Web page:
I was taken aback to wake up Wednesday to a Morning Edition report about why NPR is not using the word "lie" to "characterize the statements of President Trump when they are at odds with evidence to the contrary," as a separate post on NPR's Two-Way blog put it.

In June 2016, David Gilkey, an NPR photojournalist, and Zabihullah Tamanna, NPR's Afghan interpreter and also a journalist, were killed while on assignment for NPR in Afghanistan. Their deaths in the field — when their armored Humvee, driven by a Afghan National Army soldier, was hit by heavy weapons fire — marked a sad first for NPR in its more than 45 years on the air.

Once again, NPR finds itself in the uncomfortable position of reporting on unverified information, just as it did last year when WikiLeaks dumped troves of what it said were hacked emails taken from Democratic presidential candidate Hillary Clinton's campaign chairman, John Podesta, and from top officials of the Democratic National Committee.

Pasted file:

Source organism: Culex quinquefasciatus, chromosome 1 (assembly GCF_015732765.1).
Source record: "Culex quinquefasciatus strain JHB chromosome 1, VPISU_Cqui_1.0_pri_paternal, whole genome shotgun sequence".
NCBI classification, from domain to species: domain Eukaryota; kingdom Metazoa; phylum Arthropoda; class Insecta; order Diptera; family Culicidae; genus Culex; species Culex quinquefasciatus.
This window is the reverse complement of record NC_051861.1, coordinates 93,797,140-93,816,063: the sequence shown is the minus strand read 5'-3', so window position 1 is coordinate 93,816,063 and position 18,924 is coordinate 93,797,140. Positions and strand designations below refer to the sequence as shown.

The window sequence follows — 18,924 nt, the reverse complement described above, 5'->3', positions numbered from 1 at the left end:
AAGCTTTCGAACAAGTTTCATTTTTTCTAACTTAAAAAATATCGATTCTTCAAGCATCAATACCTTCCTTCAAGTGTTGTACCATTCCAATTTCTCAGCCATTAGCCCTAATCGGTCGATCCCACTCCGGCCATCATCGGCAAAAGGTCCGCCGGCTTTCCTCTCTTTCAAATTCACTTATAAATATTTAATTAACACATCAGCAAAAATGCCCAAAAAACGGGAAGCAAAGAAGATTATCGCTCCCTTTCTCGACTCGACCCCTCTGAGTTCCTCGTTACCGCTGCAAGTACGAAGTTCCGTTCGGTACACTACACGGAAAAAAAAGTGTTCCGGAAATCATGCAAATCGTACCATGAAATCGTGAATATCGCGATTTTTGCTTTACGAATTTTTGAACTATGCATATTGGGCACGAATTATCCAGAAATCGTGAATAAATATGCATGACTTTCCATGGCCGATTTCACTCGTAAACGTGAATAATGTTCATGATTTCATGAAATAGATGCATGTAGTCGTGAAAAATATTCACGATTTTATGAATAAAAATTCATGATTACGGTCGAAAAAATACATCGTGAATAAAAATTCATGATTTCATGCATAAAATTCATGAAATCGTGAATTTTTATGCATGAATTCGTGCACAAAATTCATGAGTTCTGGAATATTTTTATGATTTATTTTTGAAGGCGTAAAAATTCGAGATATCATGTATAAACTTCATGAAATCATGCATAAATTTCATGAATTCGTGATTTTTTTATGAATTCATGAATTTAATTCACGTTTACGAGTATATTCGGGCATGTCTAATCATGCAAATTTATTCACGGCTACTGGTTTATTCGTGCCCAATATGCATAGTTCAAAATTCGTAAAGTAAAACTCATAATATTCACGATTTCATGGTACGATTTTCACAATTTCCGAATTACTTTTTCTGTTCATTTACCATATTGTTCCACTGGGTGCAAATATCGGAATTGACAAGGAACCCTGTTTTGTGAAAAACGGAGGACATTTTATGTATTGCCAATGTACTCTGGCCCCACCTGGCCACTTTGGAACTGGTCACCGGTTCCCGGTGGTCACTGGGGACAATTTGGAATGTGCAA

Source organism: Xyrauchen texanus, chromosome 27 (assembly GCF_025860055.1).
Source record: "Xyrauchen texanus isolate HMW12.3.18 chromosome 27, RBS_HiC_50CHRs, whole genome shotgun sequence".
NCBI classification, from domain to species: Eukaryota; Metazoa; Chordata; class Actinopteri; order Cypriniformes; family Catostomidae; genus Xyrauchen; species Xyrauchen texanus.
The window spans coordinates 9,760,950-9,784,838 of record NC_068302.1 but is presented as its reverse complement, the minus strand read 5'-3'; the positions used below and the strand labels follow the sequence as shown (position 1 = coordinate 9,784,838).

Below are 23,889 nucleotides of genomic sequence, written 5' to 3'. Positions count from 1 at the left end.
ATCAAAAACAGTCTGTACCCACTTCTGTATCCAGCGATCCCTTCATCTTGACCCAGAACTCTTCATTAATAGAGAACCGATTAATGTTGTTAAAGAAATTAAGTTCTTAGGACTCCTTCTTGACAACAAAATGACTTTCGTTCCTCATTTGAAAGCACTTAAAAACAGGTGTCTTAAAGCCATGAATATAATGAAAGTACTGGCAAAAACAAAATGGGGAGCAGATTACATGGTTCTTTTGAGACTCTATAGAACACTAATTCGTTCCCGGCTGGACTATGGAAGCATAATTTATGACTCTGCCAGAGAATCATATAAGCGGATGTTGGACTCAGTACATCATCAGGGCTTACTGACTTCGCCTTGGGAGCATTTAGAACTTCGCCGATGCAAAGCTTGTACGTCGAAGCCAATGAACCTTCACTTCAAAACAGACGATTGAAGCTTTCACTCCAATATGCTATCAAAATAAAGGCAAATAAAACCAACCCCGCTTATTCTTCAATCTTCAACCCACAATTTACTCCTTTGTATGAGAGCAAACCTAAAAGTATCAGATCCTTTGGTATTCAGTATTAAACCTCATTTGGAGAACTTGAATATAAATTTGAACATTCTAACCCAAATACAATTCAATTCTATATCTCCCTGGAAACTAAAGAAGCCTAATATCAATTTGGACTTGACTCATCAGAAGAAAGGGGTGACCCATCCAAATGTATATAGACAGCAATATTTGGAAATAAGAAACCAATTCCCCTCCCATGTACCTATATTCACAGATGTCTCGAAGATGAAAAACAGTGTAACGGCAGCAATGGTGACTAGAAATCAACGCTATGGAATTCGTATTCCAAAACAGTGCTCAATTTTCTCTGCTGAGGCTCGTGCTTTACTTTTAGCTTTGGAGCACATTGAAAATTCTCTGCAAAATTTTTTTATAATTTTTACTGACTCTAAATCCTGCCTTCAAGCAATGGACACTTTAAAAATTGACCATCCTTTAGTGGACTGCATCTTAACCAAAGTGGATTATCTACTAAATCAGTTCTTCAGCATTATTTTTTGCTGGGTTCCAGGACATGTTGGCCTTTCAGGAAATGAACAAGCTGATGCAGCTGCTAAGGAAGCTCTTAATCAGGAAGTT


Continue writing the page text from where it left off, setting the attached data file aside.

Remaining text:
Four years ago, my predecessor, Edward Schumacher-Matos, wrote about listener unhappiness concerning NPR's conversations with ordinary voters, or what is known in journalism as "person on the street" interviews or vox pops. Similar criticisms have been rolling in to the Ombudsman mailbox in recent weeks.

My office has spent many recent hours responding to readers and listeners who believe NPR has not covered, or covered enough, the ongoing release of hacked emails allegedly taken from Democratic presidential candidate Hillary Clinton's campaign chairman, John Podesta. In fact, NPR has covered the content of the emails fairly extensively (and that coverage has brought its own complaints from listeners and readers who believe the email revelations are relatively unimportant compared to other issues bubbling up in the presidential race, or policy discussions).